Forget Business Plans; Here’s How to Really Size Up a Startup
October 18, 2013 Editor 0
If you want to really understand a firm’s strategy—whether it’s a start up or Fortune 500 firm–you need only two documents: the compensation plan and the pricing plan.
Forget about business plans, PowerPoint presentations, executive speeches, media interviews, strategy memos, or org charts. Forget about brochures, YouTube videos, and blogs. Most of that stuff isn’t meaningful—it won’t give you deep insights into the firm’s value proposition and the employee behaviors it really rewards. And in some instances, some of these documents can actually lead you astray and impede your ability to really understand the company.
In my work as an investor, an operating executive at growth companies, a mentor to startups, and a business school lecturer, I’ve come to believe that the quickest way to understand a company’s model is to look at these two documents.
Financial incentives are the key tools used to implement a strategy. How firms incent their employees–especially the sales team—and how they incent their customers and the marketplace are the true effectuation of their strategy. Yes, there’s a lots of managerial research suggesting that there are other motivations besides money that drive employee behavior, and that shoppers are driven by elements beyond pricing. But for most of us, money remains really important, and it’s the factor that’s easiest to observe when judging how well a firm’s strategy will work.
When I am meeting a company for the first time and I ask for the pricing and compensation plan upfront, I often get blank stares. “Don’t you want to see our investor deck or business plan?” the founders will say. Yes, I reply, but later. These two documents are more important.
When I get my hands on these plans, I read them while imagining that I’m an actual employee or customer. If I’m an employee, I ask questions like: Are my earnings capped? Am I incented to be constantly closing deals or delaying until new sales periods? Am I more heavily incentivized to up-sell, to support existing clients, or win new ones? If I’m a customer, I ask: What is this pricing plan encouraging me to do? Am I rewarded for buying more, and if so when? Am I incented to buy one service or product over others, or a combination of products?
When I look over these documents, I’m frequently surprised by how the financial incentives do not align with publicly-stated strategy. Sometimes they’re directly at odds. I am also surprised how often “C” level executives don’t know the details of those plans and can’t explain why they are what they are. In my experience, if the C-suite doesn’t have a deep understanding of how it’s financially motivating employees to behave in ways that create value and exactly how its prices will attract and retain buyers, the company’s story is not going to end well.
Let me offer a few examples.
I remember taking over a large research firm’s sales organization. The stated corporate strategy was to meet the needs of clients by providing world-class research to help support clients’ decision-making process in technology purchases. When I examined the compensation plan, however, it revealed that sales reps could not “make their numbers” (and earn bonuses) unless they had also sold certain quantities of other non-research services. This is the kind of mismatch I look out for when I try to reconcile stated strategy with a comp plan: In this case, selling research was our company’s core strategy, yet the sales staff was incented to divert energy to sell something completely different.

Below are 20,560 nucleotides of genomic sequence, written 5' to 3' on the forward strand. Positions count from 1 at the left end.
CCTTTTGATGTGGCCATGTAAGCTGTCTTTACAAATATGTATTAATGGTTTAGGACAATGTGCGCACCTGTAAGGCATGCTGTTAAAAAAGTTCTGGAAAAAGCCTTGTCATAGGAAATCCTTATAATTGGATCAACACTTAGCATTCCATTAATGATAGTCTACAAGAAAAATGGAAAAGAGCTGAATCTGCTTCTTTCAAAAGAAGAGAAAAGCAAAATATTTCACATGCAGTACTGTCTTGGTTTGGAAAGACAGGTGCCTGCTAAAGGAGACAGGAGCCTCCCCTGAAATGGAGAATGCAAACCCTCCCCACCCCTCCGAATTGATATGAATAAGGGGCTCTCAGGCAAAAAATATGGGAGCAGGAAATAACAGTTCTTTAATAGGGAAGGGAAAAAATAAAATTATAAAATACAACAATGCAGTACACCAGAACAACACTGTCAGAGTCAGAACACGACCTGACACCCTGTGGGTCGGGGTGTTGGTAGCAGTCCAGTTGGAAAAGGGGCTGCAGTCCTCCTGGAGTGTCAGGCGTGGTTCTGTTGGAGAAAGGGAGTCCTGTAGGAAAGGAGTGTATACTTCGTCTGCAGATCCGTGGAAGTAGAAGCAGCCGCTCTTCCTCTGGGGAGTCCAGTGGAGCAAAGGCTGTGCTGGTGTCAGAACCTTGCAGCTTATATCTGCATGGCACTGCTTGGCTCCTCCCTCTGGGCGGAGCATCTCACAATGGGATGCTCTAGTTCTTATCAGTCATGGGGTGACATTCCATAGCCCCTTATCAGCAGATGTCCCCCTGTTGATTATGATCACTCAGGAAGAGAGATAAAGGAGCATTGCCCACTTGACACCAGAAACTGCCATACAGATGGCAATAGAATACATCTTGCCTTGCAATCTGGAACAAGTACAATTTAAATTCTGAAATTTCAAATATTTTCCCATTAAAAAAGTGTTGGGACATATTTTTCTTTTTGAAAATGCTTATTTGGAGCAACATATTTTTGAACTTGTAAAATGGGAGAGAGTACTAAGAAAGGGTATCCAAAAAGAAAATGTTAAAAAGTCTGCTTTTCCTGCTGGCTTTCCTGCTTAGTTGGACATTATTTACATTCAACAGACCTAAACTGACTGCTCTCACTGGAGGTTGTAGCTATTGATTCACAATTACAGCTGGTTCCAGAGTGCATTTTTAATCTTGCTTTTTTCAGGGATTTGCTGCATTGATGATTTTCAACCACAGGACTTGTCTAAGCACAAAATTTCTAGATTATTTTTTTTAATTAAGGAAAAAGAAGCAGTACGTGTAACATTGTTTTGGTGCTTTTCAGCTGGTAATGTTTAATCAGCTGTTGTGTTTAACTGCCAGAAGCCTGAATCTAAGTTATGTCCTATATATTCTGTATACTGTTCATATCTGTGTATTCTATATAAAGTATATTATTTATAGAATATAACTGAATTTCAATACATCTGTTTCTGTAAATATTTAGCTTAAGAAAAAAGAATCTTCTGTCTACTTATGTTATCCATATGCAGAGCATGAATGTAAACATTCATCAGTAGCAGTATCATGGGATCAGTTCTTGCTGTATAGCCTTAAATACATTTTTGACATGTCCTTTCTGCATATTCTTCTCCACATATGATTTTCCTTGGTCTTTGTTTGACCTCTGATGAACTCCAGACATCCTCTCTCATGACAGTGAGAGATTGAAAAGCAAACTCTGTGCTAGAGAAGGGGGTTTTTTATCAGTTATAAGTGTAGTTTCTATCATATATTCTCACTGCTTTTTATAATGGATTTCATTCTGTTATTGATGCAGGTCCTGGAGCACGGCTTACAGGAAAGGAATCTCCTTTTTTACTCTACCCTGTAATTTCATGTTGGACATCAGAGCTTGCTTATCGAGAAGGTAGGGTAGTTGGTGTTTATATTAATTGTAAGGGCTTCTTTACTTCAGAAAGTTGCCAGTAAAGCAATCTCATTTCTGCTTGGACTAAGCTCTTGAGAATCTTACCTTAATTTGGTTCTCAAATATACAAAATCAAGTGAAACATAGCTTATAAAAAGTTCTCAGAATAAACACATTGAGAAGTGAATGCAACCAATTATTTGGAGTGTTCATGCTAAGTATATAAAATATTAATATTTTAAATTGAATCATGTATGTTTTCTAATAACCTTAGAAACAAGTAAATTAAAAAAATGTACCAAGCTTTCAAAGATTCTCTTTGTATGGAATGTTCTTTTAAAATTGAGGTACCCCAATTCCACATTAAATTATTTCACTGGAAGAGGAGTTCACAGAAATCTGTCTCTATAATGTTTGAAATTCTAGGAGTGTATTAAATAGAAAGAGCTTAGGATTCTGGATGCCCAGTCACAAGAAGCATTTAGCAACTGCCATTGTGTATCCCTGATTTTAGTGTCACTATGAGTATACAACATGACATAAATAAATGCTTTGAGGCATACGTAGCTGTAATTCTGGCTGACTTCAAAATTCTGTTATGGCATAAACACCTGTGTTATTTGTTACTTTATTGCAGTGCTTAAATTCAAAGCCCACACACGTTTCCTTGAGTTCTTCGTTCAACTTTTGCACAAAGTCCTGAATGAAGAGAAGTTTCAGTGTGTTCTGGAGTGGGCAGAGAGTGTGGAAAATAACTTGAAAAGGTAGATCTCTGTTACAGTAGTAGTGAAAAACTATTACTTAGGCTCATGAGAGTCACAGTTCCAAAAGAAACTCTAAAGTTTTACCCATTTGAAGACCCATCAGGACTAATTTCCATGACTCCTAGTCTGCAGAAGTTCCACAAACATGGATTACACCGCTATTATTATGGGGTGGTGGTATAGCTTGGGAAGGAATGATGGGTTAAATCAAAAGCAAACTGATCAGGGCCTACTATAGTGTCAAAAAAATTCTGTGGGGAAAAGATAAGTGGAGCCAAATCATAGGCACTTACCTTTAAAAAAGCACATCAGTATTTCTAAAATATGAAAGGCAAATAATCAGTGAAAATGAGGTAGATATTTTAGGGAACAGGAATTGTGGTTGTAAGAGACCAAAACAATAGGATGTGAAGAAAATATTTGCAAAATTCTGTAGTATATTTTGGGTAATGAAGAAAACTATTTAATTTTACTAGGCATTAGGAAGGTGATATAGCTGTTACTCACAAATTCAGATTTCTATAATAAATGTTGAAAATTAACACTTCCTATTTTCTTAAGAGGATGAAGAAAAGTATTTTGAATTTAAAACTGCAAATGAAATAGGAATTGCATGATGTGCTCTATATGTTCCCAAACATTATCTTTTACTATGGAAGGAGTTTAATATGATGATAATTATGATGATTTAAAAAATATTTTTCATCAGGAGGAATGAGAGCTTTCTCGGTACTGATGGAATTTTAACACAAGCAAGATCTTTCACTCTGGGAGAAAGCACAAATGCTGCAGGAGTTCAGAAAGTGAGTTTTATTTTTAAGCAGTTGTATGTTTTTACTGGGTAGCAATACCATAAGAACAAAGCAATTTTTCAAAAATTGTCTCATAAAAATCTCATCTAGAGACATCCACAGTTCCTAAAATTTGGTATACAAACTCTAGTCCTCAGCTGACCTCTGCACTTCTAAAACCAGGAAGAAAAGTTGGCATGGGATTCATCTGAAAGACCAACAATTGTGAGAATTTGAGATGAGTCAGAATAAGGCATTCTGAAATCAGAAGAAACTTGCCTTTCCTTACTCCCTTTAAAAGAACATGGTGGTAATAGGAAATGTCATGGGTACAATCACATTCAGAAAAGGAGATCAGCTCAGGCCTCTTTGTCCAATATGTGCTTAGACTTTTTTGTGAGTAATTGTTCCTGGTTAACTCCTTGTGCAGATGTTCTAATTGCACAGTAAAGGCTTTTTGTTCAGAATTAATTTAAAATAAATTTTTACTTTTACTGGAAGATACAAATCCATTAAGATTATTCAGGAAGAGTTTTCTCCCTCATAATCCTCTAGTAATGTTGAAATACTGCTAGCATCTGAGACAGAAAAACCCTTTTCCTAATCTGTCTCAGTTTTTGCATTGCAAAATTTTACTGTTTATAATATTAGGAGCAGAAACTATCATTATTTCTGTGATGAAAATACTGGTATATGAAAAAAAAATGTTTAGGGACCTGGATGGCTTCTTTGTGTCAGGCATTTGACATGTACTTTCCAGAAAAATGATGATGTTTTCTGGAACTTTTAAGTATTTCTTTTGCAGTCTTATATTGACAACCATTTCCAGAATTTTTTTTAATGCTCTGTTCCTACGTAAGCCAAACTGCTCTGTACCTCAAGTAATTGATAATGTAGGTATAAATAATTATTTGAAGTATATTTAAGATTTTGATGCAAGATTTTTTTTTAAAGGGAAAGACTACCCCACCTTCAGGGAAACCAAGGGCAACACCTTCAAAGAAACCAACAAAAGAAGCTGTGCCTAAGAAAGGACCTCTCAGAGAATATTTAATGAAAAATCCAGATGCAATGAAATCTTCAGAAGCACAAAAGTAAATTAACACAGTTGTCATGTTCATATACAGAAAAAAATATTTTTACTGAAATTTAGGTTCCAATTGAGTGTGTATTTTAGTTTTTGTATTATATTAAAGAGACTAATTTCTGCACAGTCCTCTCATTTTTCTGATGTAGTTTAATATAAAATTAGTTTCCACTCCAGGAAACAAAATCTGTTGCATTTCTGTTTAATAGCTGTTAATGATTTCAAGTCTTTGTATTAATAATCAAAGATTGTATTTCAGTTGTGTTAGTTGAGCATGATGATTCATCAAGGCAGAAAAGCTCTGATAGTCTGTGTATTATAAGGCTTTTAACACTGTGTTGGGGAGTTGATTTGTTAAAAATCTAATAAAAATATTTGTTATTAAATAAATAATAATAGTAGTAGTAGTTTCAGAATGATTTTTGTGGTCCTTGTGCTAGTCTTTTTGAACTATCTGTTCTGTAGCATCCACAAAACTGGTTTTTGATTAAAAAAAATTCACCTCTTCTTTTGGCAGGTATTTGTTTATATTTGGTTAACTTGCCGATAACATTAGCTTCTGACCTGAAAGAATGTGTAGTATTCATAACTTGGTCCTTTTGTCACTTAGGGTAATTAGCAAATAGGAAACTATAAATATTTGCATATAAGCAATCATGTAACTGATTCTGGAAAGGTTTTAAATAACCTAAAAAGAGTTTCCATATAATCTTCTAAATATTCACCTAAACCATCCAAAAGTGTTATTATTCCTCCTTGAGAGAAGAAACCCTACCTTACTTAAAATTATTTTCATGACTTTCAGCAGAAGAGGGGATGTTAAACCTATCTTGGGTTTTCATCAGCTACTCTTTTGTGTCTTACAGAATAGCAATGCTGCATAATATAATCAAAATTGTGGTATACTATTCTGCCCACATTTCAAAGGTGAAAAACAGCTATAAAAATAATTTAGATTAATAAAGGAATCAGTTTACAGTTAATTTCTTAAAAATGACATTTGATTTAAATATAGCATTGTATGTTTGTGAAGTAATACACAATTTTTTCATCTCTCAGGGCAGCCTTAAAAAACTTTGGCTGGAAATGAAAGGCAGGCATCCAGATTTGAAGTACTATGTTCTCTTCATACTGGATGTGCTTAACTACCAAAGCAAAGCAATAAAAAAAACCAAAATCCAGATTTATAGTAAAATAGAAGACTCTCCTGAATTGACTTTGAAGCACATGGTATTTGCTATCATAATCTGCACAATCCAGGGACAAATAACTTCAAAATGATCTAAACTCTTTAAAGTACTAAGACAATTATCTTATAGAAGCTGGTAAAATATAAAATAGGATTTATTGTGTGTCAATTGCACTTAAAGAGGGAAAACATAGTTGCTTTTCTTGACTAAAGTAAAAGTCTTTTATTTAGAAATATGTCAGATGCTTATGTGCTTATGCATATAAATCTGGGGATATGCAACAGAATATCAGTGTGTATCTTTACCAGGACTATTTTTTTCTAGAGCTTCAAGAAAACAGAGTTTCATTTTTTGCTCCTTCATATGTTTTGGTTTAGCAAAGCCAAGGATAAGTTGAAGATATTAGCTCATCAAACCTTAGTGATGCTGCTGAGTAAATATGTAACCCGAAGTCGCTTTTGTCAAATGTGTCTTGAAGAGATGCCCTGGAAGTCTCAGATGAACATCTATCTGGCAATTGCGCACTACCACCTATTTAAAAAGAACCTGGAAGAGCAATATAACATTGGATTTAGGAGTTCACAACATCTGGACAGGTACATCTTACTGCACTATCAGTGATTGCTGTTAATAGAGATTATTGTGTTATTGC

Or consider a B2B software company I know. Its stated strategy was to become ubiquitous, and to leverage their widely-used platform to sell new kinds of software and grow revenue. Yet when you look at the pricing plan, you’ll see it charges a flat rate for each copy of its application, regardless of the identity of the customer. A little research would reveal that customers hated the flat-rate pricing: They complained that there were “power users” and “occasional users,” and that prices should reflect that.
The company made no change in that pricing, and seemed disappointed when its market share topped out at 60%. But if you really understand the pricing problem, you instantly understand the limit to their penetration: The flat-rate pricing meant that clients couldn’t justify offering the software to infrequent users, whose usage wouldn’t provide enough value to warrant the price. Therefore, the company’s pricing didn’t really reflect their strategy of becoming ubiquitous. In fact, their real strategy was to try to boost short-term profits by maintaining margins on incremental sales. This strategy didn’t work our well: Eventually a competitor entered the market and offered an ‘enterprise license’ for unlimited purchases, and within three years the original company’s market share was under 10%.
At Intralinks, where I was CEO in the early 2000s, our team innovated a totally new pricing model to drive rapid adoption. Earlier in the company’s history, it had charged clients a certain fee for every use of our application, plus extra charges based on how much memory or storage each client used. That caused clients to be picky about how many users had access to our application, slowing adoption. We shifted to a model in which we sold a certain “inventory” of usages of our service–say 150, which was then drawn down over time, and then refilled. (Much like pay-as-you-go mobile minutes.) With that simplicity, bookings went up over 600% in the first year and market share reached 72%.
So if you really want to understand what any company is really trying to accomplish, get your hands of the compensation and the pricing plan. The investor deck may tell a carefully-scripted story, but these two documents tell the real truth.
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